Precautionary allergy labelling

If, like me, you are the parent of a child with food allergies, or suffer from such allergies yourself then reading precautionary allergy labelling (PAL) on a product becomes second nature.

I have been curious for a while about the actual meaning of PAL and after doing some research I discovered something surprising, which I wanted to share.

Please note that the information below applies to the UK.

You are probably already familiar with seeing products labelled as “may contain X” or “produced in the factory that handles X” (where X is among the 14 common allergens in the EU). This is PAL. However, their precise wording can often vary, which can cause confusion.

I recently came across this article written by Dr. Paul Turner at Imperial College London about PAL. Although this article was published in 2016, I think most of the information still applies. I highly recommend you to read this as it is very insightful. In addition, I have contacted the Food Standard Agency for further clarification on PAL. Here are the 4 key points I want to highlight.

1. PAL is voluntary for a food manufacturer

The FSA states that PAL should be justifiable only on the basis of a risk assessment applied to a responsibly managed operation.

2. The prevalence of contamination and, where present, the amount of allergen detected are similar irrespective of the presence or absence of a warning label

This combined with Point 1 gives me much cause for concern. However, reading this FSA page, it clearly states that under the Consumer Protection Act 1987, a manufacturer can be held liable to consumers for injury, loss or damage suffered as a result of supplying a defective product, whether or not they are negligent.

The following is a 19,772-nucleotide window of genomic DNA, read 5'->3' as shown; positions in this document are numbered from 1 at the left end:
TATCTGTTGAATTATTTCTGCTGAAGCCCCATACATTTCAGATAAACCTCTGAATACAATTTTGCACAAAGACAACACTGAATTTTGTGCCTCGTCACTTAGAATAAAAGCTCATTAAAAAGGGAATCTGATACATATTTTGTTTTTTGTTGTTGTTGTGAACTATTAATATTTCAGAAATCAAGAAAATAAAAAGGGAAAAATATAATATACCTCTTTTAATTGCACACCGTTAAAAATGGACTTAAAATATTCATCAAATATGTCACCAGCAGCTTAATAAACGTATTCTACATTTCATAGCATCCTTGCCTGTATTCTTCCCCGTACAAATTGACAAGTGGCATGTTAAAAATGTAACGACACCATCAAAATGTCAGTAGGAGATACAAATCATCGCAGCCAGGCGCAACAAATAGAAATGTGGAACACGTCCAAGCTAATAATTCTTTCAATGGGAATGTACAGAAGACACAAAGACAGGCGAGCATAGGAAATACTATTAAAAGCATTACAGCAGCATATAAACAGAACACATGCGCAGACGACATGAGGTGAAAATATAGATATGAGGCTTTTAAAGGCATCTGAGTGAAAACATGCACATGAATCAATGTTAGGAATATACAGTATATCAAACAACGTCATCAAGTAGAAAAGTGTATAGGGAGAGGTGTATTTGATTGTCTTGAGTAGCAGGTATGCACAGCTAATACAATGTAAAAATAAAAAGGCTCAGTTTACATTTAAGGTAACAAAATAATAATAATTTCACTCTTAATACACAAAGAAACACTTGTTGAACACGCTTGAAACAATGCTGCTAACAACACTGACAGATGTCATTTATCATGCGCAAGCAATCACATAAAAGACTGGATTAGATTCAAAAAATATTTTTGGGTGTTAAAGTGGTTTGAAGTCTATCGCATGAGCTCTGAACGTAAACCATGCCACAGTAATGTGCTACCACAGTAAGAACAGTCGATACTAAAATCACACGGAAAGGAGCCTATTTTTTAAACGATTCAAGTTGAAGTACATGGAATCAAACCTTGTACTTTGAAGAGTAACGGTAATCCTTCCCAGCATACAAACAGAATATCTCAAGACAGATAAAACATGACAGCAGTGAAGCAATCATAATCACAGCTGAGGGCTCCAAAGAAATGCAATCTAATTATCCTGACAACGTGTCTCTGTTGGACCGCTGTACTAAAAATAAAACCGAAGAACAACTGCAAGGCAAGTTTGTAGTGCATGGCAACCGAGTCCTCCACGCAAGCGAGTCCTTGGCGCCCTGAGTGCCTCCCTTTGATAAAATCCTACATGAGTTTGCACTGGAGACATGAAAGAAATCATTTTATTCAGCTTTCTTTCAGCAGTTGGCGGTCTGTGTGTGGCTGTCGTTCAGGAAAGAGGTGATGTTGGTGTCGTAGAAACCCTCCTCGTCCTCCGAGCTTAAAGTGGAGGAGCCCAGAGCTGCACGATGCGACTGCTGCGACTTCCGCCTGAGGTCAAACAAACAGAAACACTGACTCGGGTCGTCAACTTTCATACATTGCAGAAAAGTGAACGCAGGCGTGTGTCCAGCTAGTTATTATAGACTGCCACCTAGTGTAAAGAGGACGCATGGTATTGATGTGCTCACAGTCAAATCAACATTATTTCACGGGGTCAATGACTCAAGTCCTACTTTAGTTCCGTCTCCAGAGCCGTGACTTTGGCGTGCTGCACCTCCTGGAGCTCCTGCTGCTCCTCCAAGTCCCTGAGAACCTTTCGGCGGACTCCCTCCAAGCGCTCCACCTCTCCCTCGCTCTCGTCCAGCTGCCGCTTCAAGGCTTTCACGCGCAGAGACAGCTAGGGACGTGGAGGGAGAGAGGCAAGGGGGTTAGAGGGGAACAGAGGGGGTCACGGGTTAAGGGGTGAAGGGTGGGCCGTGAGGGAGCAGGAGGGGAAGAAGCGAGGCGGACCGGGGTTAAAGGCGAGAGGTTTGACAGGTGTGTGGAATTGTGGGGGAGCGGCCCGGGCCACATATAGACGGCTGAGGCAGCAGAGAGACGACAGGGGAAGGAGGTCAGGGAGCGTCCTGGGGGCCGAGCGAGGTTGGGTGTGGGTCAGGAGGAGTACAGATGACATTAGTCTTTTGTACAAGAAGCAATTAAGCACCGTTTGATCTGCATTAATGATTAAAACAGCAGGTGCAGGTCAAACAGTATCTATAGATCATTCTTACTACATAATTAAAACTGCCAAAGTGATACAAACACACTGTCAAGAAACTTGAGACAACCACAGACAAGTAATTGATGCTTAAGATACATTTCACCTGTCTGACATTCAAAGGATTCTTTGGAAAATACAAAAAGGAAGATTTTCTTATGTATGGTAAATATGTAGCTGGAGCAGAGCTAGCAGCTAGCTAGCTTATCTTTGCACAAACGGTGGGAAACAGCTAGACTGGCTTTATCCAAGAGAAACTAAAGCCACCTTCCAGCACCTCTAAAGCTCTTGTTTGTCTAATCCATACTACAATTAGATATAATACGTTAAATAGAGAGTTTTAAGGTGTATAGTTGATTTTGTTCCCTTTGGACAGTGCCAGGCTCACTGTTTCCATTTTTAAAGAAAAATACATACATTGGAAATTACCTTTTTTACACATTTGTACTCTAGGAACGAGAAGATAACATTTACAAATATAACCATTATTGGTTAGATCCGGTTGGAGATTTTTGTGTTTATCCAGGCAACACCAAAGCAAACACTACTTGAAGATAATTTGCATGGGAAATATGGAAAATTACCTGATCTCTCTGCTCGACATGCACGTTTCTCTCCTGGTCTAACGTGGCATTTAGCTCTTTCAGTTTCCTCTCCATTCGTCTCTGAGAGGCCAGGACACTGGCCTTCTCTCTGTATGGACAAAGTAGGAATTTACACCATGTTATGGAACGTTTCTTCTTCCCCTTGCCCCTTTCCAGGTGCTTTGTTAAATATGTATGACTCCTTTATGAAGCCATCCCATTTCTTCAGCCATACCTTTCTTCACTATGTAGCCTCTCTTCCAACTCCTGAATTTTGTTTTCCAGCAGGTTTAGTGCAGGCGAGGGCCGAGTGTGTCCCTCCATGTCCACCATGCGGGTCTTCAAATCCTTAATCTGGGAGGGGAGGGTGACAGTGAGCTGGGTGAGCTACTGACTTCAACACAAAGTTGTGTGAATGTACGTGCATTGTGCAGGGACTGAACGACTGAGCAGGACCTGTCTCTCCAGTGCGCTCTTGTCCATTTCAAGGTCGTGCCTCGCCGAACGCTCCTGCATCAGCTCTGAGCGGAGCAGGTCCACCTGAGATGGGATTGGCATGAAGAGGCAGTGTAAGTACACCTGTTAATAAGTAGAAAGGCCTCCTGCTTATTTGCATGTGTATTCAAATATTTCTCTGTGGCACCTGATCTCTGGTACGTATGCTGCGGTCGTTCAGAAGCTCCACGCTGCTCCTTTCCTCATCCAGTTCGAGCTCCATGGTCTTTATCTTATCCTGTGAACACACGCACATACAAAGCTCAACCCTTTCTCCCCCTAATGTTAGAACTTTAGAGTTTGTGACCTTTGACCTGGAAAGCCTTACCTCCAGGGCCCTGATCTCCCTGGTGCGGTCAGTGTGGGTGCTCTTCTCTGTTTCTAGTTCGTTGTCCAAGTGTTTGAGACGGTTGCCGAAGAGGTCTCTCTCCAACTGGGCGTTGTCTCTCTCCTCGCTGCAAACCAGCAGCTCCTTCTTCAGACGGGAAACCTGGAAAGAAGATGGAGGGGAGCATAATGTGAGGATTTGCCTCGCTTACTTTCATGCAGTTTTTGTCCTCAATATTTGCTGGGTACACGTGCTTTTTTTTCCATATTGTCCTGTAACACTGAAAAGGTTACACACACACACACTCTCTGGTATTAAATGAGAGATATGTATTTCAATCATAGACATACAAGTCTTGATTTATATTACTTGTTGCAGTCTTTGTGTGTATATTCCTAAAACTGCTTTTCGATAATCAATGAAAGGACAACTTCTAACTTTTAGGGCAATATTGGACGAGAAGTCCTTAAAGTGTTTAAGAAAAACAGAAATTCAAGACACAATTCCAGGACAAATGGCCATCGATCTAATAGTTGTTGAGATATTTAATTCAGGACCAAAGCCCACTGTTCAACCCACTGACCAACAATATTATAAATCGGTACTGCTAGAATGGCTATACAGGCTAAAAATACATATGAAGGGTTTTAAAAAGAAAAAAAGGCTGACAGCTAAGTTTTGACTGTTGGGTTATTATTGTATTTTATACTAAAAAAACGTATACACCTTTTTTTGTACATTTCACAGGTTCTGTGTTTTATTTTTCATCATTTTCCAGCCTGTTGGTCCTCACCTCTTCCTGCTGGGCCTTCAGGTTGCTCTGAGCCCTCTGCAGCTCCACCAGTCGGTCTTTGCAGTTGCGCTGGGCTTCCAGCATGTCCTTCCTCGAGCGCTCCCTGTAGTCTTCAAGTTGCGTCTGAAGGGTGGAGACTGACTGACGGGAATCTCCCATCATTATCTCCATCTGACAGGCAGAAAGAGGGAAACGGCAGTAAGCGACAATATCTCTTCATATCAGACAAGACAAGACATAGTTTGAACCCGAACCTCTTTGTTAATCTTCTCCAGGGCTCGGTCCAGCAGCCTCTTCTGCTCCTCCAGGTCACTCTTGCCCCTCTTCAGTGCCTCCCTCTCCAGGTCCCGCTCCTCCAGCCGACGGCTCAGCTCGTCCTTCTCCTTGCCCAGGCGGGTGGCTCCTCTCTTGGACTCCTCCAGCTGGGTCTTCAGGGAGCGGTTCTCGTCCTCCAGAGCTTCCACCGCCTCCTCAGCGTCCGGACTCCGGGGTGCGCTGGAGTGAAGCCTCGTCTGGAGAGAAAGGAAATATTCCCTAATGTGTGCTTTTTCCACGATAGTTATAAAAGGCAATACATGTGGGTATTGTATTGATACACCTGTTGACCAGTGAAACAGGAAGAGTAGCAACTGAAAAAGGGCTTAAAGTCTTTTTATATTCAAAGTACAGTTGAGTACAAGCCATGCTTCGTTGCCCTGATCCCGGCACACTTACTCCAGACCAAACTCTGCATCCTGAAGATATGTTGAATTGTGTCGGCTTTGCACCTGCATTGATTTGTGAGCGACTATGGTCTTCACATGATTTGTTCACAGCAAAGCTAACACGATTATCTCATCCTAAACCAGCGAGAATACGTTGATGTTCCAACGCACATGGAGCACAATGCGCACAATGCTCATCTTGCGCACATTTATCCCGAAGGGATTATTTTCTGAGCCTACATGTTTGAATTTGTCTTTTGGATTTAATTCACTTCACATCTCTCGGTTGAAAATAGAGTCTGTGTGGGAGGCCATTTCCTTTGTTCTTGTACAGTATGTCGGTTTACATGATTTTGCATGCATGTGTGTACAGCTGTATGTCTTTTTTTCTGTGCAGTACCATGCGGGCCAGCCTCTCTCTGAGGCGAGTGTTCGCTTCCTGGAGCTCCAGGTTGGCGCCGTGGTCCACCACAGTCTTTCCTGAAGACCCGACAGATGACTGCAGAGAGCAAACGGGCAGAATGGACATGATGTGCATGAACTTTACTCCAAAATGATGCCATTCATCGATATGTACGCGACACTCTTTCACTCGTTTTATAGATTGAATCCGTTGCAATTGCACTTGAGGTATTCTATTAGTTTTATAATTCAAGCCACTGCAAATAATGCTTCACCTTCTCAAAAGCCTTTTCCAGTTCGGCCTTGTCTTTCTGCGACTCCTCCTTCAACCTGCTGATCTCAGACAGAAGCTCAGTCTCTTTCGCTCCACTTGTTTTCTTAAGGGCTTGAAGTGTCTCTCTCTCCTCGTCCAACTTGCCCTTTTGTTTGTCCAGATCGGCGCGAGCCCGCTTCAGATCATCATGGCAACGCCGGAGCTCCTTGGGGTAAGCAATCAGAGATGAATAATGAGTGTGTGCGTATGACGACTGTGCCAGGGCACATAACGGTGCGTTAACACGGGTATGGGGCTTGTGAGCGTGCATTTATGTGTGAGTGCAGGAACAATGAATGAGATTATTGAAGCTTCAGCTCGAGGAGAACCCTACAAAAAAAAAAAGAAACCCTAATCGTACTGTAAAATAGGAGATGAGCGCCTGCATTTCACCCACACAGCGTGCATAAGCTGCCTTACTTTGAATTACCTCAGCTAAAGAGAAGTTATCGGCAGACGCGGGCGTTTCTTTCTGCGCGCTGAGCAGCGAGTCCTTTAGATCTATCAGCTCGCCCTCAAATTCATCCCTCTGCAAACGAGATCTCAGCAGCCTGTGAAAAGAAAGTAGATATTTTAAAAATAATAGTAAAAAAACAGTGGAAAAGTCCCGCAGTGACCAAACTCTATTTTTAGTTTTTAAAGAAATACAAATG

A defective product is defined as one where the safety of the product is not such as persons generally are entitled to expect. Criteria include any instructions or warnings given with the product and what might reasonably be expected to be done with it.

This means that if the manufacturer does not provide PAL, even though they operate under good manufacturing practices (GMP), and that they should have known that there is a significant likelihood of product contamination (e.g. the same machine make different flavoured food of which one flavour contains one of the 14 allergens), they could be liable for negligence.

3. There is no correlation between the wording and the risk of cross‑contamination

I used to think the meaning of “may contain peanuts” and “manufactured in a factory that handles peanuts” were different and maybe one is more serious than the other. However, according to Dr. Turner’s paper, these wording are not related to the risk of cross-contamination.

4. It is up to the food manufacturer how often the risk assessment for cross-contamination is carried out

Some manufacturer may carry out a risk assessment more frequently than others. However, such information is not available on the brand’s website. So we wouldn’t know how long ago a risk assessment has taken place to inform what is being included on the product’s labelling.

My proposal for best practise

The regulation of PAL is important but definitely needs improvement and standardisation. This would ensure consumers are made fully aware of what is happening in food production and to allow for a properly informed decision to be made.

I would propose that in addition to PAL, a list of all the 14 common allergens be provided on the back of food packaging to allow manufacturers to tick all boxes for which there is a definite exclusion in the manufacturing process.

In addition the manufacturers’ website could have a page to explain how their items are produced, specifying which of their products contain any of the 14 allergens. This information should be clearly dated with an indication of how often this is being reviewed.

Notwithstanding, PAL are still very important and should be taken seriously. If in any doubt, we should not hesitate to contact the manufacturer for further information.